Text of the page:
Feminism in India – The Indic approach – Part 1

Feminism in India – The Indic approach – Part 1

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Part 1 – A reactive movement

Feminism – The word is tossed around a lot these days. In normal parlance it is understood as equal rights and opportunities for women in every walk of life – education, inheritance, voting rights, work pay, or even driving license in some cases.

If we trace the origin of the feminist movements, they started off largely in the post Industrial Revolution Europe of the 19th Century for the rights related to voting, inheritance and employment which were till then reserved only to men. Gradually the movement, the ideology spread to various parts of the globe – the US, the Middle East, China, and today is also finding voices in the Indian society.

If one observes carefully, it comes to light that the feminist ideology, like several other ideologies, was a reactionary ideology which came into existence to counter the exploitative patriarchal European society. Patriarchy is understood as men having predominant control of the society – which eventually leads to discrimination against women. However, this patriarchy was largely attributable to the papal authority in the medieval Europe which manifested into rampant “witch – hunting” across medieval Europe in counts of hundreds of thousands. (Pope John Paul II had formally issued a letter of apology in 1995 admitting the Church’s complacency in dealing with women inequality, among other things)

A similar scenario erupted with the advent and expansion of Islam in the Middle East resulting in further normalization of female exploitation. (For starters, the word for women “aurat” is derived from the Arabic word “awrat” which translates to defectiveness/imperfection, among other things)

Thus, the feminist movement was a reactive movement to counter the society’s atrocities on women largely attributable to the religious blindfolding of the society towards women, rather than creating a new, pro-active, independent school of thought. It can be considered as a revolution of sorts, which erupted to counter radical beliefs, mindset and malpractices against women.

So the question arises – Was religious patriarchy prevalent all across the globe? Or were there any other schools of thoughts that existed with respect to the way women were/should be looked upon? If yes, then would the revolutionary mindset which was required to counter the European and the Middle Eastern scenario still hold relevance?

Part 2 – The Bharatiya scenario

One such part of the globe – the cradle to the oldest of the civilizations is Bharat i.e. India. A deep dive into the Bharatiya civilization reveals that it is perhaps the most advanced and liberal civilization that has witnessed ideas and philosophies which are timeless (“sanatan”) and relevant till date.

Further, unlike the Western Abrahamic world, the belief system and the social system in Bharat is quite different and unique. Hinduism that we know today, also known as Sanatan Dharma (Dharma does NOT mean religion), is a broader, homogenous philosophy and not a single-scripture based, uniform religion (A way of life, as defined by the Supreme Court of India). The Hindu society draws its understanding on various scientific, spiritual and social matters, from hundreds of scriptures, written over thousands of years, followed in varying proportions by hundreds of communities and sects spread across the geographical landscape.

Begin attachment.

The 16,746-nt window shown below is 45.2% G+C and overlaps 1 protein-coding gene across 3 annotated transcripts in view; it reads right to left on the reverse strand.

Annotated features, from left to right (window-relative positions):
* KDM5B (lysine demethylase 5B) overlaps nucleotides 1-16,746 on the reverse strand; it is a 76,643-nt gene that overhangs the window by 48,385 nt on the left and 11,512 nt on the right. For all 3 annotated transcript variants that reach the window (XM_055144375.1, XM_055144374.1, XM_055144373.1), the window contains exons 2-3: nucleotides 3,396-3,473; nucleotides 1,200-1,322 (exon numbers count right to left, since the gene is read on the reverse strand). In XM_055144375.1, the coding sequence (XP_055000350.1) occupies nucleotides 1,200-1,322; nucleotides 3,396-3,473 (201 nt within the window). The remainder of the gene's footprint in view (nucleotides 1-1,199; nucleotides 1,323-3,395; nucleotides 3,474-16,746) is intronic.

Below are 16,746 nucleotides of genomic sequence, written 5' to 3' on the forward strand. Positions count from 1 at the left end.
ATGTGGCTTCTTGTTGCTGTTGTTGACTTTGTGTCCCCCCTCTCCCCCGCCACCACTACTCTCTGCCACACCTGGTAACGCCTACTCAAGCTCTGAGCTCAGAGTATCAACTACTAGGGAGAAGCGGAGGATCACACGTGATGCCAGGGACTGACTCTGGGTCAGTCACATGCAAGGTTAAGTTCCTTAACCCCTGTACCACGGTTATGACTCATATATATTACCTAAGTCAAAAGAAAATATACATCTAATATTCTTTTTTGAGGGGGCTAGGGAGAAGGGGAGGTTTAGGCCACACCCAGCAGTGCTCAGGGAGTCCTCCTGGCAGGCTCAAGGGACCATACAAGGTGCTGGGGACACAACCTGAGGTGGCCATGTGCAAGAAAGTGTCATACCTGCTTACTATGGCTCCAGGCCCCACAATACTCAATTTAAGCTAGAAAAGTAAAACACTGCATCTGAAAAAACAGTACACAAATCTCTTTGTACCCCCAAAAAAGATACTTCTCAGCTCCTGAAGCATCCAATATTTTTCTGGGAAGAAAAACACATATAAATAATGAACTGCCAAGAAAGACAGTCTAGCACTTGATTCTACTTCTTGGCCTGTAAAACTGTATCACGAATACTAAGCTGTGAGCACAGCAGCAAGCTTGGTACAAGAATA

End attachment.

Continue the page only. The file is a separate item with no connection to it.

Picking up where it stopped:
So in context of women rights, the question arises – what does the Sanatan Dharma (broadly, the Hindu Dharma – since Sanatan Dharma is practiced by majority residents of the Indian subcontinent termed as Hindus by foreign explorers and invaders) say about women and their rights, and how have we, as Bharatiyas, imbibed them in our lives. The answers is scattered, in major scriptures like the Vedas, Upanishads, etc. and can also be drawn from tales of the past ranging from Ramayan and Mahabharat right up to Savitribai Phule.

Patriarchy puts men in a higher position than women, leading to an oppressor-oppressed relation between the two. Hence equality becomes the first step and then comes further rights and independence of women. However, the Hindu outlook towards women has been one of independence rather than equality since women were naturally positioned as equals in the Hindu world wherein we talk about “Ardha-nareshwar” and if husbands are called “Pati-Parmeshwar” then wives too, are called “Ardh-angini”. There never existed an oppressor-oppressed relation to begin with. The word “Pati”, derived from Sanskrit, is often misinterpreted as “master/owner” and accordingly portrays “Patni” as “servant”. But the origin of both the words can be traced to the Nighantu Shastra, which is a thematic glossary to Sanskrit words, according to which; both these words come from the parent word “Pa” which denotes “caretaker” (“Paalak”). Hence we can say, “Pati” and “Patni” are caretakers of each other (equality) rather than master and servant (higher-lower equation).

And drawing similarities between a man and woman, especially in terms of who can do what and whatnot, would be like comparing fruit and flower – each having their own specialities and shortcomings – but meant to complement each other than be compared to each other. And if men and women were indeed meant to be similar, as propounded by modern-day feminists, then why would they be different from each other in terms of physical attributes as well?

The social structure may warrant women to perform certain duties – such as maintaining the household, raising children, etc. But similar principles apply to men too – except that the nature of duties is different (and require a longer discussion honestly speaking). At the same time, nowhere do any Hindu scriptures restrict women from doing anything over and above their duties – as compared to explicit “Do’s” and “Don’ts” preached largely by religious orders and authorities around the world leading to tacit patriarchy.